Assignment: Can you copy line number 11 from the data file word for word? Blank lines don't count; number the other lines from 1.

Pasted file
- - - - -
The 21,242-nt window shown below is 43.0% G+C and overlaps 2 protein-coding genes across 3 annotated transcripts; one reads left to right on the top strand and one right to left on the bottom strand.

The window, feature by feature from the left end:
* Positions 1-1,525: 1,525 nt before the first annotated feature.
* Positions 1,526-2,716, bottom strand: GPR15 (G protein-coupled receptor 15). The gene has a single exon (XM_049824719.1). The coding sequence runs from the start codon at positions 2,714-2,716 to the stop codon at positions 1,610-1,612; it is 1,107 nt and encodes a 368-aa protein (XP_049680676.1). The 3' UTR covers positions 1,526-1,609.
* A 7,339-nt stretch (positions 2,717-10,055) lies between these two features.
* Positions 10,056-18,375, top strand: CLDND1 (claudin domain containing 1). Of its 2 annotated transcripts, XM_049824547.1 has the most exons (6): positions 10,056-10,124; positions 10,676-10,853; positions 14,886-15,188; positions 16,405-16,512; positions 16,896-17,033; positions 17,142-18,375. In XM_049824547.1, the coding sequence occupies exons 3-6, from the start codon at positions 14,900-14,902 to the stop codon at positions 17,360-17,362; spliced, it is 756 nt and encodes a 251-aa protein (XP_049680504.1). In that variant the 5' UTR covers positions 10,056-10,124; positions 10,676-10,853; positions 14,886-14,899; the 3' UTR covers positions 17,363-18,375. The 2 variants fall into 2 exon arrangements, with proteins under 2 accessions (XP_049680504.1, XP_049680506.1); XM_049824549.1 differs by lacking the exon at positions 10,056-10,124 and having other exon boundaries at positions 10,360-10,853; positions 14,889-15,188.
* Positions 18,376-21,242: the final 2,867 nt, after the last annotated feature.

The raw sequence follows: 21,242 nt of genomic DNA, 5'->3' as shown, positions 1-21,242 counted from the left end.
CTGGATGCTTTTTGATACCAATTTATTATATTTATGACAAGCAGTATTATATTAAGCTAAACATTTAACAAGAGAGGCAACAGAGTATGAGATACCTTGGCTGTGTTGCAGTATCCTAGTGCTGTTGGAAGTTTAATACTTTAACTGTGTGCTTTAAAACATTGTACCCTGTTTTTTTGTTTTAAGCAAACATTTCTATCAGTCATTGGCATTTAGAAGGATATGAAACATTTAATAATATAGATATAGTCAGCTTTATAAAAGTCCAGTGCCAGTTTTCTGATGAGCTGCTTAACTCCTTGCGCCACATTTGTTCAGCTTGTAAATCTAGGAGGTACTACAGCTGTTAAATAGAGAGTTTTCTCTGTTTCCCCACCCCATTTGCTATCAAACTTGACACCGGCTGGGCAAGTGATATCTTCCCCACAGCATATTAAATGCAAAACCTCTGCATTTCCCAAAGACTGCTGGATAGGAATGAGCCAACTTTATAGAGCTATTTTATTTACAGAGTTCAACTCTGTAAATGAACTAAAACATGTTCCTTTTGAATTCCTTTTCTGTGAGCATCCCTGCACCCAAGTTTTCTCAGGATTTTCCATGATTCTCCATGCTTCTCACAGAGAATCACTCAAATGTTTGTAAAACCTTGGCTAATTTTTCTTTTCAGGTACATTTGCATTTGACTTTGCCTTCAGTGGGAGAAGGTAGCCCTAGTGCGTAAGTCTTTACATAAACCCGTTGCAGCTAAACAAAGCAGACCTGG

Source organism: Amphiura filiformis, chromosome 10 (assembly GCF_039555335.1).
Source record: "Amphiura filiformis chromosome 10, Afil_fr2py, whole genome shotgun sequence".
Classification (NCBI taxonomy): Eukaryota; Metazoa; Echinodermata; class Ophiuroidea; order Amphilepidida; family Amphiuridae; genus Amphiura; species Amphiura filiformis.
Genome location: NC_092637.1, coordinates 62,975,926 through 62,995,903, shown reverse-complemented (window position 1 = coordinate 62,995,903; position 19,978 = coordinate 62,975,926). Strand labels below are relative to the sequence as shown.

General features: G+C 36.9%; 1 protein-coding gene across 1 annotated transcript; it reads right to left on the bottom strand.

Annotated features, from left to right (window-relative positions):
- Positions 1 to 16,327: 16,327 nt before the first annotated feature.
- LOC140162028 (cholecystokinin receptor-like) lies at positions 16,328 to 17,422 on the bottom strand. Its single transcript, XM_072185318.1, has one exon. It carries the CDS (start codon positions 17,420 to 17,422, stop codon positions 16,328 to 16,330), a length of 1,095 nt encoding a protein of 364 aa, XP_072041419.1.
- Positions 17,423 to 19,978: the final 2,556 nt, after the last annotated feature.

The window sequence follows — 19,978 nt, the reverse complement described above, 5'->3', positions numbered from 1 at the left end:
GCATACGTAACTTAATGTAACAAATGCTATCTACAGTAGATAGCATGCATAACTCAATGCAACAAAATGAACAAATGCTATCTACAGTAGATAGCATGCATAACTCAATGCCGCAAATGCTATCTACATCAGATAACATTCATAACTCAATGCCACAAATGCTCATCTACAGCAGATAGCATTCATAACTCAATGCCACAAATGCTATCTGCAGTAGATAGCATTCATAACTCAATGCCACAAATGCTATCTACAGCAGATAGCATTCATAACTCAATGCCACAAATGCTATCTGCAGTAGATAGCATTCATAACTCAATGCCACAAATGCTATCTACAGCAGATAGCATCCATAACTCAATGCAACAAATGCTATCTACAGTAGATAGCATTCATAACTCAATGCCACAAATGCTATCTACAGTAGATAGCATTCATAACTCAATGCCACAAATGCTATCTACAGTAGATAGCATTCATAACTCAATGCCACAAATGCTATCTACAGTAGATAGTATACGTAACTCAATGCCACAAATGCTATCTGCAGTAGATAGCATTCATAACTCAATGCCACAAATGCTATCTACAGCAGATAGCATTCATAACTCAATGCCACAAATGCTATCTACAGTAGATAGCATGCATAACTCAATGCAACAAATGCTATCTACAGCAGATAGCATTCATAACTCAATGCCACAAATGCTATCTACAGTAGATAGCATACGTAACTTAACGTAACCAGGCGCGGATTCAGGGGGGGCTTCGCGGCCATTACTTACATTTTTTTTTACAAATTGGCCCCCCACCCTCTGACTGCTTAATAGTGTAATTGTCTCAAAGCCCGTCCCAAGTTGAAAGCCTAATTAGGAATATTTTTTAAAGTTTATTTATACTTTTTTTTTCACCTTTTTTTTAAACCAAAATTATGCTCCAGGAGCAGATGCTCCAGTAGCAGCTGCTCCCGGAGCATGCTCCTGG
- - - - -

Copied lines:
Source record: "Amphiura filiformis chromosome 10, Afil_fr2py, whole genome shotgun sequence".